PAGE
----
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View Full Version : Tricky PHP and MySQL issue



misfortune
01-15-2010, 07:57 AM
Hello there. Maybe you guys can help me.
Here is my problem:

I have a table with user info in it(id number, DoB, Last Login, ect.).
I have several other (Application) tables with other info in it along with select user IDs from the first table(so the App can check to see if that user has access to it and save data for that user).

I am looking for a way to keep track of what tables each user ID is entered into. I need to print out (to the logged in user) links to all the applications that use the tables that he/she is entered into.

For example,
UserID: 001 is entered into Tables App1, App3, and App5.
UserID: 002 is entered into Tables App1, App2, and App4.
When 001 logs in he needs to see links to App1, App3, and App5.

Thanks in advance if anyone can help! :thumbsup:

JAY6390
01-15-2010, 01:04 PM
I would actually keep a separate table just for this with
userid tablename
and then associate a username with a tablename in that table, so you would have three entries for user 001

001 App1
001 App3
001 App5
Then when you want to check which tables the user can access you can use this table, and also just list all the users tables from this using a select along with the userid in the where clause

misfortune
01-15-2010, 07:18 PM
I would actually keep a separate table just for this with
userid tablename
and then associate a username with a tablename in that table, so you would have three entries for user 001

001 App1
001 App3
001 App5
Then when you want to check which tables the user can access you can use this table, and also just list all the users tables from this using a select along with the userid in the where clause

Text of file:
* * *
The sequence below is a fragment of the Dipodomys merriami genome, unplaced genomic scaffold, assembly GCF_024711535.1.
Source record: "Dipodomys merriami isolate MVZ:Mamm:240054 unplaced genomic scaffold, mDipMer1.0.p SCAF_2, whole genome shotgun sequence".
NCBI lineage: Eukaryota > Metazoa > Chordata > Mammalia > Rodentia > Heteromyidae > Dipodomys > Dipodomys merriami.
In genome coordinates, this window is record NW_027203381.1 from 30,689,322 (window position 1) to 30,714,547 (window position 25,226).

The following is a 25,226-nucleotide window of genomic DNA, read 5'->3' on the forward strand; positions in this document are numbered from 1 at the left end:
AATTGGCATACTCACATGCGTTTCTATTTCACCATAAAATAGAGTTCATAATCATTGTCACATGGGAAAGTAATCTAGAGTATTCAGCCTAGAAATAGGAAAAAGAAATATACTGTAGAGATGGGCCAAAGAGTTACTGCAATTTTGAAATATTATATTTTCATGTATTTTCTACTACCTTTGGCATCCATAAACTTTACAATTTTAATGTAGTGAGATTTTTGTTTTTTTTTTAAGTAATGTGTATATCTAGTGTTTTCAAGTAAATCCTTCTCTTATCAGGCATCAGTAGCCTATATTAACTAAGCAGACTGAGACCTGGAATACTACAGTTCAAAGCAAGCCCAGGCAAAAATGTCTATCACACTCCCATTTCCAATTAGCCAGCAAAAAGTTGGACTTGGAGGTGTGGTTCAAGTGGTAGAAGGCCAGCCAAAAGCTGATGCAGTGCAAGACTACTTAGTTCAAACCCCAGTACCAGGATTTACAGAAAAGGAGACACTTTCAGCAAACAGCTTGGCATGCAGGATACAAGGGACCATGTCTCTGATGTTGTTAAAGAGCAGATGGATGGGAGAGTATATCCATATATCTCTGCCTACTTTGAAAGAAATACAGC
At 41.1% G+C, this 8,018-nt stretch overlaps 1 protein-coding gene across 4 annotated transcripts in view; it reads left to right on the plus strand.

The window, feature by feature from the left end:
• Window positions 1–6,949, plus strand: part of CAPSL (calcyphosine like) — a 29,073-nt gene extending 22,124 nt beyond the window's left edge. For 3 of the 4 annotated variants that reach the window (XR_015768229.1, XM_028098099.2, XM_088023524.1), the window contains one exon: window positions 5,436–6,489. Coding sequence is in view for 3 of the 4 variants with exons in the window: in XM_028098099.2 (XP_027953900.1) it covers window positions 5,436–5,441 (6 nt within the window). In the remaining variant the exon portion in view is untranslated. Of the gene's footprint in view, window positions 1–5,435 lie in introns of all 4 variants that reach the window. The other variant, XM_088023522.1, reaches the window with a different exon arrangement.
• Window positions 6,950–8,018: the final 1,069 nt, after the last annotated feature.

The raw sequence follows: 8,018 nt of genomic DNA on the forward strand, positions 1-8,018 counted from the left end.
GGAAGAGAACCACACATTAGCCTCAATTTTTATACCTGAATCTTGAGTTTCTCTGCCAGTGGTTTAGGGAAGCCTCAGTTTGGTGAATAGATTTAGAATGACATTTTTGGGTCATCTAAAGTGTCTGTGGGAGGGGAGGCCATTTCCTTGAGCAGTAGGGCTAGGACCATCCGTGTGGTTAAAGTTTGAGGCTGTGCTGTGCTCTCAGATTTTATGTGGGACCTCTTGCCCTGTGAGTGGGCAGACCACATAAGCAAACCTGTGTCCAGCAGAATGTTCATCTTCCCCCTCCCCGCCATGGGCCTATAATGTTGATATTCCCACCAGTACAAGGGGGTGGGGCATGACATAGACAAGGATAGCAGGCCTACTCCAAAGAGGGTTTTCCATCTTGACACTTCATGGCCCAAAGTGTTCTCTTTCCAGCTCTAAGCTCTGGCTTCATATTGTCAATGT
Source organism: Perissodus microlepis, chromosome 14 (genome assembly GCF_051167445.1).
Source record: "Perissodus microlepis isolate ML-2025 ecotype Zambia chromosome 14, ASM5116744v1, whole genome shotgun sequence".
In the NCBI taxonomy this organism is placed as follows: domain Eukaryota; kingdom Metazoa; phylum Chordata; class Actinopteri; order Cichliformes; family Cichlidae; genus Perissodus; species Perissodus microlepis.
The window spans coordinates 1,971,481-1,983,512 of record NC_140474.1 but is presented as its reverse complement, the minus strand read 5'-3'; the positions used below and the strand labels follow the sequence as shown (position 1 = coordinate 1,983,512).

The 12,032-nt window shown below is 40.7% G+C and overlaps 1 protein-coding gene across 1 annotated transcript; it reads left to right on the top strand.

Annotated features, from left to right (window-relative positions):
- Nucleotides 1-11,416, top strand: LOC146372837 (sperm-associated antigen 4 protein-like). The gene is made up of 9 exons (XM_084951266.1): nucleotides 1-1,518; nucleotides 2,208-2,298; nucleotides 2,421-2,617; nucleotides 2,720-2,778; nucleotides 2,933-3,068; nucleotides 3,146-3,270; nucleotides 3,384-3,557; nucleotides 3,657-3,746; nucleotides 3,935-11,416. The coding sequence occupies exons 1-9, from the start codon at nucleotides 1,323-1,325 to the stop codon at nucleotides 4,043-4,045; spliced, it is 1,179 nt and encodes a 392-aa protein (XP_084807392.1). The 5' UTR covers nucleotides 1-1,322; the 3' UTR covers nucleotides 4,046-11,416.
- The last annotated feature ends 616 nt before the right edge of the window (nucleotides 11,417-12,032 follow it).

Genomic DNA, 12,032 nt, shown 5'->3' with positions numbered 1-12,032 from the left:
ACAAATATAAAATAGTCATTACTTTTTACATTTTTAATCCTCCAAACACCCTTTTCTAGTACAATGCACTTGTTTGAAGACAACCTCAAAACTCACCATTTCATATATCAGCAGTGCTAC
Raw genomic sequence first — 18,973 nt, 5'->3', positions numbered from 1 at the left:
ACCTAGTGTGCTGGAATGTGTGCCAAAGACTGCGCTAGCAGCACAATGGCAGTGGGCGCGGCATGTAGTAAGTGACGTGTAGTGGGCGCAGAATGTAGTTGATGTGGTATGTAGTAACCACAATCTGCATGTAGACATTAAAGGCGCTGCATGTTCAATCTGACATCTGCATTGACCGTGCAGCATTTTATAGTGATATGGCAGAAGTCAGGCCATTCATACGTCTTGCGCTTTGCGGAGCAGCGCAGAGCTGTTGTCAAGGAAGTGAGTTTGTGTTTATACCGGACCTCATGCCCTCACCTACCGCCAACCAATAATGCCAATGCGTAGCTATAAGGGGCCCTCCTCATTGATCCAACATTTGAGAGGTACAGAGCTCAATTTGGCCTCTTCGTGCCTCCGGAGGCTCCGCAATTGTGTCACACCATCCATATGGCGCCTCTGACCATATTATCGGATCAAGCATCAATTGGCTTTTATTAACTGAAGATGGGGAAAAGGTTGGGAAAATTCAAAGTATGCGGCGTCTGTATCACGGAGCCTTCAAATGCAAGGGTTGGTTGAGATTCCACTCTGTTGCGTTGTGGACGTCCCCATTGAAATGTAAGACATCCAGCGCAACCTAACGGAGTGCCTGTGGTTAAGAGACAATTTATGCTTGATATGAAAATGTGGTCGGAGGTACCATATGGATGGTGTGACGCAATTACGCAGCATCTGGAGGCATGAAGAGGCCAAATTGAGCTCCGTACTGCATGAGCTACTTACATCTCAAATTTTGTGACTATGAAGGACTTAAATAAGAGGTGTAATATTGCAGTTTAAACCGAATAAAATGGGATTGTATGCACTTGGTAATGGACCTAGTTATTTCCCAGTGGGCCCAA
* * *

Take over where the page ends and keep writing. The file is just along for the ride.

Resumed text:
Thanks for the reply! This was my original idea but I was thinking this could get kinda slow since I am expecting upwards of 5000 users and at least 500 applications. Am I right about this? I mean if 1000 people subscribe to all 500 applications that's a lot of info to store in separate rows. Of course I could be wrong and this method be faster than some how storing each accessible application in one cell. Maybe explode it and throw it into an array? I don't know, you tell me.

oracleguy
01-15-2010, 07:28 PM
Thanks for the reply! This was my original idea but I was thinking this could get kinda slow since I am expecting upwards of 5000 users and at least 500 applications. Am I right about this? I mean if 1000 people subscribe to all 500 applications that's a lot of info to store in separate rows.

Depends what you do with the data but in your example that is only half a million rows. But from what you said you are doing, Jay's solution should work just fine.

misfortune
01-15-2010, 08:12 PM
Depends what you do with the data but in your example that is only half a million rows. But from what you said you are doing, Jay's solution should work just fine.

Thanks, I'll probably go with that method. Question though, at what number of rows does the DB start getting slow? All I'm doing with that table is printing a list of accessible applications to the user. For example, when the user logs in he will see the apps he has access to on the main homepage.

JAY6390
01-15-2010, 08:27 PM
In that case perhaps have a cache table with each users apps serialized in a single field, updated each time the apps they have access to change

misfortune
01-15-2010, 08:36 PM
In that case perhaps have a cache table with each users apps serialized in a single field, updated each time the apps they have access to change

Could you explain the serialized part? Never done anything like that.

JAY6390
01-15-2010, 09:07 PM
serialize() (http://www.php.net/serialize) unserialize() (http://www.php.net/sunerialize)
Basically it just stores your array of values as a single line of text so that it can be saved to your database or whatever for future use. It's also use for objects etc and passing between sessions

oracleguy
01-15-2010, 09:07 PM
Thanks, I'll probably go with that method. Question though, at what number of rows does the DB start getting slow? All I'm doing with that table is printing a list of accessible applications to the user. For example, when the user logs in he will see the apps he has access to on the main homepage.

The slowness has nothing to do with the size of the db per-se. It has more to do with how many people on accessing the database at once and what kind of hardware the database server is running on.

JAY6390
01-15-2010, 09:10 PM
Yeah DBs are structured to be pretty damn efficient, so it's not going to have much effect on your processing speed unless you've a large number of people calling requests to the db at the same time



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